When the holidays arrive bowls and platters of mashed potatoes, roasted Brussels Sprouts and pies of every kind will overrun tables and kitchen counters across the globe. This year at the center of my holiday table will be a glorious roast of prime rib dressed in garlic herb butter and served with dripping gravy.
Beef, butter, garlic, thyme, rosemary and shallot are life-long friends. Make this prime rib for dinner and you’ll see why. Garlic and shallot gives a roasted sweetness and fullness of flavor, while thyme and rosemary provide a woodsy and floral background note.
Prime Rib with a perfectly roasted exterior browned and glistening; its interior reflecting the rosy red of a movie star’s lipstick, and an aroma that pulls everyone to the table and beckons, “Let’s eat!”
How to Shop for Prime Rib
Prime rib is, without question, a splurge. It’s an expensive cut of meat but it goes a long way in terms of flavor and leftovers. Right about now, I think we could all use a little indulgence and a dinner that feels extra special.
I recommend asking your butcher how far in advance to reserve a prime rib. Some supermarkets have them on hand, but some smaller, independent butchers may need close to a week’s notice to ensure they have one in the manner you’d prefer. Most cut them to order.
Tell your butcher: How many people you’re serving (account for 1 pound per person), and whether you prefer bone-in or boneless, choice or prime cuts. Talk to them, they’ll be thrilled to guide you. For this recipe, I opted for boneless.
● Prime and Choice: These are the most common grades of beef. The classifications measure quality, based primarily on the leanness and marbling of the meat. Prime is higher quality than Choice but both perform exceptionally in this dish. Prime can cost approximately 40 percent more than Choice, so budget is a factor to consider.
● Boneless Roast: I used a boneless roast for this recipe. A boneless roast makes it easier to serve because you don’t have worry about cutting around the bones.
● Bone-In Roast: For bone-in, the butcher will trim the bones from the roast, and then tie the roast with the bones in-place. A bone-in roast will add some additional flavor to the roast, but primarily to the drippings for gravy. The meat nearest the bone will cook at a slightly lower temperature than other parts of the roast, which is not an issue, but something to note.
● Fat Cap: The amount of fat on your prime will vary based on the technique of your butcher. You really don’t need more than 1/2-inch fat cap. Ask them to trim it if there’s more.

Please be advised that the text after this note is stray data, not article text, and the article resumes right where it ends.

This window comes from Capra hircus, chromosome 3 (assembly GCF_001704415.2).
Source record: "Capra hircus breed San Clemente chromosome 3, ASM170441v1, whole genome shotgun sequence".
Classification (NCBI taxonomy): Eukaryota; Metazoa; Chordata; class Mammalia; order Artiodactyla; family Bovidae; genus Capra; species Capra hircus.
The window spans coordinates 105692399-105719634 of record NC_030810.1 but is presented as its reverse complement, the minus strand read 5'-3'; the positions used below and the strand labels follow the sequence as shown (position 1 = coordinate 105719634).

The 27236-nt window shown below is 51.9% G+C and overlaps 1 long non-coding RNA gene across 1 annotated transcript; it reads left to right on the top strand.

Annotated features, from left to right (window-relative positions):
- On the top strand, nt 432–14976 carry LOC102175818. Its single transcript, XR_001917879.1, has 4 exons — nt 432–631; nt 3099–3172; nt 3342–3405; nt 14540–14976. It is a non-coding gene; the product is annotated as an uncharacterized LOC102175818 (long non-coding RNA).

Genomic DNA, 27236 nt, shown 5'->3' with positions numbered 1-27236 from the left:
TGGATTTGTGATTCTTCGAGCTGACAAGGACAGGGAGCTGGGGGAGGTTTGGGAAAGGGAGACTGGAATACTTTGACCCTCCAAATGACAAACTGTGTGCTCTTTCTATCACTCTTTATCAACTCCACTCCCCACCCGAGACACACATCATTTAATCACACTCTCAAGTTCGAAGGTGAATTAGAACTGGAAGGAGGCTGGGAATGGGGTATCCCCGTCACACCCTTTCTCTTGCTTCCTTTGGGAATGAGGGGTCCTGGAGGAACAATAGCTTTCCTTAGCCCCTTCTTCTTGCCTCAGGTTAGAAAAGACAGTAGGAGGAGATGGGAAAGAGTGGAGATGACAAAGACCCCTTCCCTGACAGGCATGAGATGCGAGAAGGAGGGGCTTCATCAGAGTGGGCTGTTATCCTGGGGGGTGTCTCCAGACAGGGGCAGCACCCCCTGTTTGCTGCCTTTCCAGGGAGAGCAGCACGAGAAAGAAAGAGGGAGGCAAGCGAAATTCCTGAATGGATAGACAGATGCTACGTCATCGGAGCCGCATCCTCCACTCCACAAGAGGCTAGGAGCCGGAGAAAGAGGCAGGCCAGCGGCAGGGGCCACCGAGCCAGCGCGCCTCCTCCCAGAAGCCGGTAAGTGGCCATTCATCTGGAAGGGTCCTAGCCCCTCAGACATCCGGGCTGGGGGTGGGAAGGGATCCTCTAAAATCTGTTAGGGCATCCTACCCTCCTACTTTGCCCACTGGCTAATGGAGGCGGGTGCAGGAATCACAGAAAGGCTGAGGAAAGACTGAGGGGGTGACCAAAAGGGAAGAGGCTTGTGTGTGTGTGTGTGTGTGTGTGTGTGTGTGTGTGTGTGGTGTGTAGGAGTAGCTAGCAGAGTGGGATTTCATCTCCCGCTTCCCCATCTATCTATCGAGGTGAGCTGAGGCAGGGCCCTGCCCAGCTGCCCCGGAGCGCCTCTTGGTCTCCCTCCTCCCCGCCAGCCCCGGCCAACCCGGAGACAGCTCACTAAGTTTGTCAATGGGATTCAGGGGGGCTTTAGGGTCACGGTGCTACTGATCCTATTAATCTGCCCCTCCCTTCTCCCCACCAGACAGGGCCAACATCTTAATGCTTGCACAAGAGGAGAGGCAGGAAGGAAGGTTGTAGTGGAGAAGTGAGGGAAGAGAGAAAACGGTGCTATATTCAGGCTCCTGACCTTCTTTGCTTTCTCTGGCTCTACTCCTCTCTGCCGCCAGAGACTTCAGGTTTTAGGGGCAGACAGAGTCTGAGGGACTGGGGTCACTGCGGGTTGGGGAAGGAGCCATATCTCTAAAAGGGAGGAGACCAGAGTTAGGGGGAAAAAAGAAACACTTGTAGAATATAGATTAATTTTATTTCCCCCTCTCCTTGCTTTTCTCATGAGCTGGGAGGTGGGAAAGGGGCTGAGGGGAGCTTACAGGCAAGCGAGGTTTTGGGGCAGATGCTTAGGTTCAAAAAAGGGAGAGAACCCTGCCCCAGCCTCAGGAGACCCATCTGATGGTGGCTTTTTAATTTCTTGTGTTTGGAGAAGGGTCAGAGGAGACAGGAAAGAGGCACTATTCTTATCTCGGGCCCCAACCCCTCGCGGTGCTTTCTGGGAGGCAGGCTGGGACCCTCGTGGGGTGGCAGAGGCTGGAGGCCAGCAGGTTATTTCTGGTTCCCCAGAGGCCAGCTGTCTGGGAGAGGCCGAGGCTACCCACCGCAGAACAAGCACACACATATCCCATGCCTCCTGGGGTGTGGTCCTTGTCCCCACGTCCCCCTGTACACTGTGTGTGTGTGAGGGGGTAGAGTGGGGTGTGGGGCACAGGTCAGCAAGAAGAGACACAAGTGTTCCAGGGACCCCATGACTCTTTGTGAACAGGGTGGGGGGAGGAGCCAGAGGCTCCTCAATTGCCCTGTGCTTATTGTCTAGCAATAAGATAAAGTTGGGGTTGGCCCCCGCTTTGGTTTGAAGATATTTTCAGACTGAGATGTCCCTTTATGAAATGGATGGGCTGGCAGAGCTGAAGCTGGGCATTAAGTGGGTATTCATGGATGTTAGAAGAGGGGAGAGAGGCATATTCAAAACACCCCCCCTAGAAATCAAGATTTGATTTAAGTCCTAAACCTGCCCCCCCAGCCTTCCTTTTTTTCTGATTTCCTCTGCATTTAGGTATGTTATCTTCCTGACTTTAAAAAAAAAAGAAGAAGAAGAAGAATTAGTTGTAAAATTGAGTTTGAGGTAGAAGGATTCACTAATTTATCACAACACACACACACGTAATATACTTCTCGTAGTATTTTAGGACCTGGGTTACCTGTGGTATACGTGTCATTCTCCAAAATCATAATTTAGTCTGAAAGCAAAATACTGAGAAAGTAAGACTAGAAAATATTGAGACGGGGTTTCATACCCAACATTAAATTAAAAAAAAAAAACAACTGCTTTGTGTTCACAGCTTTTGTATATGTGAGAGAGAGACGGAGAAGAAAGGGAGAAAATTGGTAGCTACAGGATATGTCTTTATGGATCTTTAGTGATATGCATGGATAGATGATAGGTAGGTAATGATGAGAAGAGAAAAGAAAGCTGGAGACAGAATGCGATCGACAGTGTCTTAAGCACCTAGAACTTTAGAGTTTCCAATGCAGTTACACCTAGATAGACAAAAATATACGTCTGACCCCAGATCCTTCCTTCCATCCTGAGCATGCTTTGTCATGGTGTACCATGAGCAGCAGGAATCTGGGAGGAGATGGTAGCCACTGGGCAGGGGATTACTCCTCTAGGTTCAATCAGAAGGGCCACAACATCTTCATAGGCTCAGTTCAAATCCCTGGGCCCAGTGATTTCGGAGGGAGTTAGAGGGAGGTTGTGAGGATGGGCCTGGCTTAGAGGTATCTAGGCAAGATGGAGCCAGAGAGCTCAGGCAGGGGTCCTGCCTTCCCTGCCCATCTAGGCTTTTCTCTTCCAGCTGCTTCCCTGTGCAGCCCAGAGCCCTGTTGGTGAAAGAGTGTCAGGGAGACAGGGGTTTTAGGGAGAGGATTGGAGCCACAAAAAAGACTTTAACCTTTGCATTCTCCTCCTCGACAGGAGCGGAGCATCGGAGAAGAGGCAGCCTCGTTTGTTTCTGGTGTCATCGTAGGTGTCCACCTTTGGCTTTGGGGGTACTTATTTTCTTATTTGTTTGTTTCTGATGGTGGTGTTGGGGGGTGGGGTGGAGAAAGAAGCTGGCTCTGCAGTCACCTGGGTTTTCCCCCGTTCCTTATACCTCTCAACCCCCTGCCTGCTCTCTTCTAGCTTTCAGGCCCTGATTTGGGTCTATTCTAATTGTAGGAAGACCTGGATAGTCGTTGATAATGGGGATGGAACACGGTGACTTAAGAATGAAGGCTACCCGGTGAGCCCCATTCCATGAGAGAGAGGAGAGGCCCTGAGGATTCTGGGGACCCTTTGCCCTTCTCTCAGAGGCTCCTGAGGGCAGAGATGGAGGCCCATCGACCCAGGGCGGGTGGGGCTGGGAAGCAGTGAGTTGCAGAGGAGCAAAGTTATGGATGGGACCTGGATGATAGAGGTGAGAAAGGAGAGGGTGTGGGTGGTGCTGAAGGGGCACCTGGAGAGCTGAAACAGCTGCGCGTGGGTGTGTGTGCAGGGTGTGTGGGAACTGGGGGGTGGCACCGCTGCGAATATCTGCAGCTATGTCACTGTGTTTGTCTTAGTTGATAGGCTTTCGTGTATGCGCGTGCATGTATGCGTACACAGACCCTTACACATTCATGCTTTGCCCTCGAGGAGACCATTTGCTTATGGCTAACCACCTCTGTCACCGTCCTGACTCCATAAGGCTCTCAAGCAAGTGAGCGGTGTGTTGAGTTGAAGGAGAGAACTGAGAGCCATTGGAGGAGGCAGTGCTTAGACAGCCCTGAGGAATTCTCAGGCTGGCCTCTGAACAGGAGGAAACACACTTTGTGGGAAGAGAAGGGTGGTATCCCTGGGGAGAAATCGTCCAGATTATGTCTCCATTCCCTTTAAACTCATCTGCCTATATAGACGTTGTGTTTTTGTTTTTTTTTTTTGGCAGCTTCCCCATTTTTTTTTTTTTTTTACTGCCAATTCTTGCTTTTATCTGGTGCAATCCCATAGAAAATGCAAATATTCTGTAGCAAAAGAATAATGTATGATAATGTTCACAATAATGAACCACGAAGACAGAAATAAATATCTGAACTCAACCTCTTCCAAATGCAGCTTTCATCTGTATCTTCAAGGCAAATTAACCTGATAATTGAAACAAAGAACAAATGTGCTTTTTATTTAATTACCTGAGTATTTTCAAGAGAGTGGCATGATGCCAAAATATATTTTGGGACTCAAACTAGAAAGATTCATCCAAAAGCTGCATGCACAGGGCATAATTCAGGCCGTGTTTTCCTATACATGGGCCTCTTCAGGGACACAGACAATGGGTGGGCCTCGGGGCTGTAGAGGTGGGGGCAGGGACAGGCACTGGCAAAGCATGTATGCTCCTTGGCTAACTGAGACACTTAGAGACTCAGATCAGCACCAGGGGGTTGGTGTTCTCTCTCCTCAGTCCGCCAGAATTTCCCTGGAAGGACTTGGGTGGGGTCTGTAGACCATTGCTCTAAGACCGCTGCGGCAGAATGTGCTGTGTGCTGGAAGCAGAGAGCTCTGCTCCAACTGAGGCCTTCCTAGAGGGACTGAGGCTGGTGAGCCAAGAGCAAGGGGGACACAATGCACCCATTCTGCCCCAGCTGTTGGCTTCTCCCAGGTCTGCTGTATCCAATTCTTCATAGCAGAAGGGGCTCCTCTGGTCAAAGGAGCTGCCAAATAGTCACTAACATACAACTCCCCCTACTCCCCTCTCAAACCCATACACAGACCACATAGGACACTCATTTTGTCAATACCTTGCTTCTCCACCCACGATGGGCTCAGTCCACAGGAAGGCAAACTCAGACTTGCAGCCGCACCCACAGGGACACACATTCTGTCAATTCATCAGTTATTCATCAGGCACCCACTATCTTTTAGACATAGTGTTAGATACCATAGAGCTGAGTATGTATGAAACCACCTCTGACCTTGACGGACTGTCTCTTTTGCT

How to Make Perfect Prime Rib Every Time
Personally, I do love, love, love a medium-rare prime rib. The outside is colored like deep caramel, while the edges have a gentle crust. The outside contrasts well with the inside of the roast, with its fat softened and rendered, leaving the meat moist and melting. All those in favor of medium-rare? And, the ayes have it.
To get perfect prime rib every time, I recommend cooking the roast in two stages: 500°F to brown the outside of the prime rib, then lower the oven temp to 325°F to finish. This will coax out the beefy aroma and its rich, intense flavors giving you caramelization on the outside while keeping the inside tender and pink.
If you cooked prime rib all the way through at the lower temperature of 325°F, the taste would be flat and monotone. Think of it like choosing elevator music over Dixieland Jazz. If you’re spending money on prime rib, you’re gonna want a party in your mouth.
The moral of the story is: Keep your oven clean to prevent smoking and don’t be afraid of the high heat.
Resting the roast after cooking performs double-duty, both of which are essential: it makes the meat easier to carve, and minimizes the moisture lost when carving.
When it comes to Prime Rib don’t trust time; trust the temperature. It’s too expensive of a cut to risk oven and human variables (like how often someone opens the door and peeks in).
Get a good meat thermometer and shoot for the internal temperature listed below. Let it sit for 20 minutes before carving. As the prime rib rests the temperature of the meat will climb by 5 to 10 degrees. Meaning the final temperature after resting for a rare prime rib will be around 120°F.
Keep in mind, overdone can’t be undone! Prime rib is best served rare or medium rare. If you slice it and it’s too rare for you, put it back in the oven for a few minutes.
In order to calculate cooking time, provide 10 to 12 minutes per pound for rare and 13 to 15 minutes per pound for medium-rare. In general, an 8 pound prime rib roast cooked to rare will take about 112 to 120 minutes to cook.
- Target temperature 115°F
- After resting: 120°F
- Target temperature 120°F
- After resting: 125°F
- Target temperature 125°F
- After resting: 130°F
- Never cook prime rib well done.
What to Serve with Prime Rib
It really comes down to what you and your family like, period. There’s tradition, yes, but someone had to be the first to bring that weird Jell-O recipe to the family dinner, so you really can’t fall short on any choice you make. Here are a few tasty and ideas:
- Green Beans with Almonds and Thyme
- Brussels Sprouts with Bacon and Chestnuts
- Make Ahead Mashed Potatoes
- Glazed Carrots